Do you hold the cards to win the space race?
That is the challenge laid out by "Space Heroes: Journey to Space," a new trading card game now being crowdfunded that blends the past, present and future of space exploration with the expansive opportunities offered by the game's format.
"Trading card games evolve over time with the release of themed decks and cards and always remain new and exciting — much in the same way as our exploration of space," said Richard Garner, owner of The Space Collective, an online space collectibles store, and "Space Heroes" creator. "Scientists are always discovering something new and exciting out there, so why not communicate these discoveries through a fun, informative and competitive game?" [Dozens of Vintage Space Games Now Available Online]
"Space Heroes: Journey to Space" sets up two players in a race — each match is called a "Space Race" — to earn 50 "Space Points." Space Points are earned by launching spacecraft and payloads on missions, which are decided by picking cards. Players also use cards to specify recovery zones (where the spacecraft will return to Earth) and to assemble spacesuits for their crew.
Additional points can be earned through the use of Mission Control cards, which give your spacecraft extra capabilities once in space. There are also "Bonus" and "Situation" cards that can enhance your hand or play havoc on your opponent's mission.
"Because this is a space race, you can also sabotage your opponent, slow them down or stop them completely," Garner explains on the Space Heroes' Kickstarter campaign page.
An example of a beneficial situation might be the discovery of a new galaxy — but you only earn points if you have already deployed the Hubble Space Telescope.
The choice of missions span the 60 years of real space exploration, from landing Apollo astronauts on the moon to launching crews to the International Space Station. There are also future-looking endeavors, including mining asteroids and settling new worlds.
"I enjoy a challenge, competing in a friendly manner against my friends and I love space. That is how 'Space Heroes' was born," Garner told collectSPACE.com.
Garner collaborated with noted space artists Ron Woods, Lucy West and Ryan Nagata to design the cards and game mat using historically-accurate and visually-appealing graphics. Some of the cards, randomly inserted in the packs and decks, include a collectible foil finish.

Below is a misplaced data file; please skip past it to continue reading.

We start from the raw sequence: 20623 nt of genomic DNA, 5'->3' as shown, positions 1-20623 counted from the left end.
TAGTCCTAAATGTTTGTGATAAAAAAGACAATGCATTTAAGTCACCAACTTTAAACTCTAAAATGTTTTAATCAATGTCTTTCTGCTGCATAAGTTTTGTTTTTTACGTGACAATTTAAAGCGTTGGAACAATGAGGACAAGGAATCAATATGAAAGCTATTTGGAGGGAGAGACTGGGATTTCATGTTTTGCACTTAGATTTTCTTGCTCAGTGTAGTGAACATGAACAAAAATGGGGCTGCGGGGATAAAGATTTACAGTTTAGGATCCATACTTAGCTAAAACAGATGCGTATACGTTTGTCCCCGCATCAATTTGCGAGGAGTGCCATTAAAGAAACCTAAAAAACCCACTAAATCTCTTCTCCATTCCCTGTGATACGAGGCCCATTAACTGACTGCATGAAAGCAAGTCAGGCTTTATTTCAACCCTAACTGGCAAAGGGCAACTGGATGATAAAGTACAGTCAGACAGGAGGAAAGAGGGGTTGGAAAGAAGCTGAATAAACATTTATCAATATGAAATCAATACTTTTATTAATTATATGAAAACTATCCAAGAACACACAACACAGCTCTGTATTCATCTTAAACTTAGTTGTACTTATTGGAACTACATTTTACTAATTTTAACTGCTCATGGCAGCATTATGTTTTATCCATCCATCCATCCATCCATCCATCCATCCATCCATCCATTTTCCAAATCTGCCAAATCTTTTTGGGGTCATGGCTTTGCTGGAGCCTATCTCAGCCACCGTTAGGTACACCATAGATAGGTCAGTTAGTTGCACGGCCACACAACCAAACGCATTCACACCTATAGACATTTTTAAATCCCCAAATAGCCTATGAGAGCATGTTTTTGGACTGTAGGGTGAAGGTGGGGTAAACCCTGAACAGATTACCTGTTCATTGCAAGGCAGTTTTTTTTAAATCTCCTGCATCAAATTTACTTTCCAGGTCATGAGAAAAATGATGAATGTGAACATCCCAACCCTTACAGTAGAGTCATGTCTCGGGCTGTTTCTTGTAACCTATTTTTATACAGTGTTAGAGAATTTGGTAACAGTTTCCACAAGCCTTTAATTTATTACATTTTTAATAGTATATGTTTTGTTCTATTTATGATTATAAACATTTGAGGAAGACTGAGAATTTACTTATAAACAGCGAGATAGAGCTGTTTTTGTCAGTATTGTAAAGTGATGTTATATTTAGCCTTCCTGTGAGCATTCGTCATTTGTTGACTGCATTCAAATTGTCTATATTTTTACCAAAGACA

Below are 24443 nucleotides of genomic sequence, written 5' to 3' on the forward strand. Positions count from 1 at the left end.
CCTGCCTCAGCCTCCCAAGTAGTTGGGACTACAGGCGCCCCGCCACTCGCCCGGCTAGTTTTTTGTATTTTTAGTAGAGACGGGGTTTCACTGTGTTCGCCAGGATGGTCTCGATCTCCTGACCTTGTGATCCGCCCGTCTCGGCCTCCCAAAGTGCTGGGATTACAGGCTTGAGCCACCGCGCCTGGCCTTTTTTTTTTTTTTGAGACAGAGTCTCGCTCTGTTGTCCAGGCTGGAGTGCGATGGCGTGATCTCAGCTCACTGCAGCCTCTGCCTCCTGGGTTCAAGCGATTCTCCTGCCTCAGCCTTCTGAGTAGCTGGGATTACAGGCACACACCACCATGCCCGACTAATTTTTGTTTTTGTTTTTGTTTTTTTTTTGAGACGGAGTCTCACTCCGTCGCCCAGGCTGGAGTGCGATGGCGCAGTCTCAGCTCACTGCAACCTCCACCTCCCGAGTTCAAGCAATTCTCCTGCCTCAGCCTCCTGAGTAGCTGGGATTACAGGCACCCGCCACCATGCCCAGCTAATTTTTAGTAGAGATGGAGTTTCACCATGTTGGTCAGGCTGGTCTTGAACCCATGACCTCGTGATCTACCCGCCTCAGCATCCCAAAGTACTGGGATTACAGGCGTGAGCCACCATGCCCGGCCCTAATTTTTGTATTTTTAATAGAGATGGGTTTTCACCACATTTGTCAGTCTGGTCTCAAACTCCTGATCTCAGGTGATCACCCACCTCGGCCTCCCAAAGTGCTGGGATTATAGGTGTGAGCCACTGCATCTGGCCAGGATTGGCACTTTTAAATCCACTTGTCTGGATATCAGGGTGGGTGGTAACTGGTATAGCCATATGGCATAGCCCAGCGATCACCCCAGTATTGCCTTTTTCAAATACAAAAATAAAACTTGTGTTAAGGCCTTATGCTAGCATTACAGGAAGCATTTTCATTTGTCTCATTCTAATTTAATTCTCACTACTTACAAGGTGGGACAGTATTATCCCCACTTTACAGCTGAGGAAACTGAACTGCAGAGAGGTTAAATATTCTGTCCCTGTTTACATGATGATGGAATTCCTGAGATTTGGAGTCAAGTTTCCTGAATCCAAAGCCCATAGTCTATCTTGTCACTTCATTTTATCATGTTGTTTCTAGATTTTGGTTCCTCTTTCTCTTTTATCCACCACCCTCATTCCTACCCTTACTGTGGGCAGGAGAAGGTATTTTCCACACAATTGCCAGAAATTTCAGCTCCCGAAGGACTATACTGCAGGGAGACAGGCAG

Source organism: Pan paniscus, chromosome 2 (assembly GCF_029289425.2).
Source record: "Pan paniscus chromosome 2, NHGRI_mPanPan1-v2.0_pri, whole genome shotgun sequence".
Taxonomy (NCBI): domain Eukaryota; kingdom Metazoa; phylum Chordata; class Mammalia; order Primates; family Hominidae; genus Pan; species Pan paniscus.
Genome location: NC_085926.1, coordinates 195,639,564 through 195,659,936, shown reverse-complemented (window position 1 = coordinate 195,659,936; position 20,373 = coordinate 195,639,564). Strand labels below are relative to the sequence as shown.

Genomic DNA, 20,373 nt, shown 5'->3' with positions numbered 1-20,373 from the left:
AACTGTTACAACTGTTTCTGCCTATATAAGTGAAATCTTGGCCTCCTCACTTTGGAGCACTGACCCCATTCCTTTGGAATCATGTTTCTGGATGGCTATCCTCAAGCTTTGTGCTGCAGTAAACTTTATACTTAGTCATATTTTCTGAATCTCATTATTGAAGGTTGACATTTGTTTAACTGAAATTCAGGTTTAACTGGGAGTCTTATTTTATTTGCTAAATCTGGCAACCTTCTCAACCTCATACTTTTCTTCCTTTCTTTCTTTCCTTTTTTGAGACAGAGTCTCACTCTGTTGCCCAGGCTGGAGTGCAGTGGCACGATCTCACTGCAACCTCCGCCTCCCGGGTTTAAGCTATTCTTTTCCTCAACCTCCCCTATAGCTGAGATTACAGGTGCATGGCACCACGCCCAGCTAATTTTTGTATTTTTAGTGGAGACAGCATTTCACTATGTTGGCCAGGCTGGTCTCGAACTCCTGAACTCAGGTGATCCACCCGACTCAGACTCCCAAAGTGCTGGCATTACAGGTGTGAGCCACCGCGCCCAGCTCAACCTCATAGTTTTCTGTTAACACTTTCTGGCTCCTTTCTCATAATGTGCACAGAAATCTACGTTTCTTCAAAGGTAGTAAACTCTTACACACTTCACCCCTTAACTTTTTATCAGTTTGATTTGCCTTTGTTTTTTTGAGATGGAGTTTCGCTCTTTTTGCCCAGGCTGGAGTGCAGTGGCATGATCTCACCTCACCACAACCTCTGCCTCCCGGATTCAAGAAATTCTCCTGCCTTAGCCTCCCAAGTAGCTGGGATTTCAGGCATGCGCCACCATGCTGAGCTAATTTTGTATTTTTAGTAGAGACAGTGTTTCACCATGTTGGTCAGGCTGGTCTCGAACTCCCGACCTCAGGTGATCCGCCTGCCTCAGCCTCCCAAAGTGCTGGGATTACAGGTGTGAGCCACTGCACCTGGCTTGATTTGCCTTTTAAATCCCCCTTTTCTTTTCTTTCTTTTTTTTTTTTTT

"Space Heroes: Journey to Space" launched Friday (Aug. 16) on Kickstarter with a goal of raising £10,000, or about $13,000 (U.S.) by mid-September. Supporters can choose between starter packs of 60 cards or booster packs of 10 cards each.
A discounted £50 (about $65 U.S.) pledge level offers everything that two people need to start playing "Space Heroes," including two starter decks, one rule book and one playing mat. An optional foil card, exclusive to the Kickstarter campaign, is being offered for a pledge of £15 (about $20 U.S.) more.
Garner's campaign also appeals to groups, dealers and corporate sponsors with higher-value pledge levels that include being credited in the rule book and having a custom card included in the game that features the sponsor's logo or brand.
If the Kickstarter campaign is successful and production proceeds as planned, "Space Heroes: Journey to Space" is expected to ship to backers in December.
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Robert Pearlman is a space historian, journalist and the founder and editor of collectSPACE.com, an online publication and community devoted to space history with a particular focus on how and where space exploration intersects with pop culture. Pearlman is also a contributing writer for Space.com and co-author of "Space Stations: The Art, Science, and Reality of Working in Space” published by Smithsonian Books in 2018. He previously developed online content for the National Space Society and Apollo 11 moonwalker Buzz Aldrin, helped establish the space tourism company Space Adventures and currently serves on the History Committee of the American Astronautical Society, the advisory committee for The Mars Generation and leadership board of For All Moonkind. In 2009, he was inducted into the U.S. Space Camp Hall of Fame in Huntsville, Alabama. In 2021, he was honored by the American Astronautical Society with the Ordway Award for Sustained Excellence in Spaceflight History.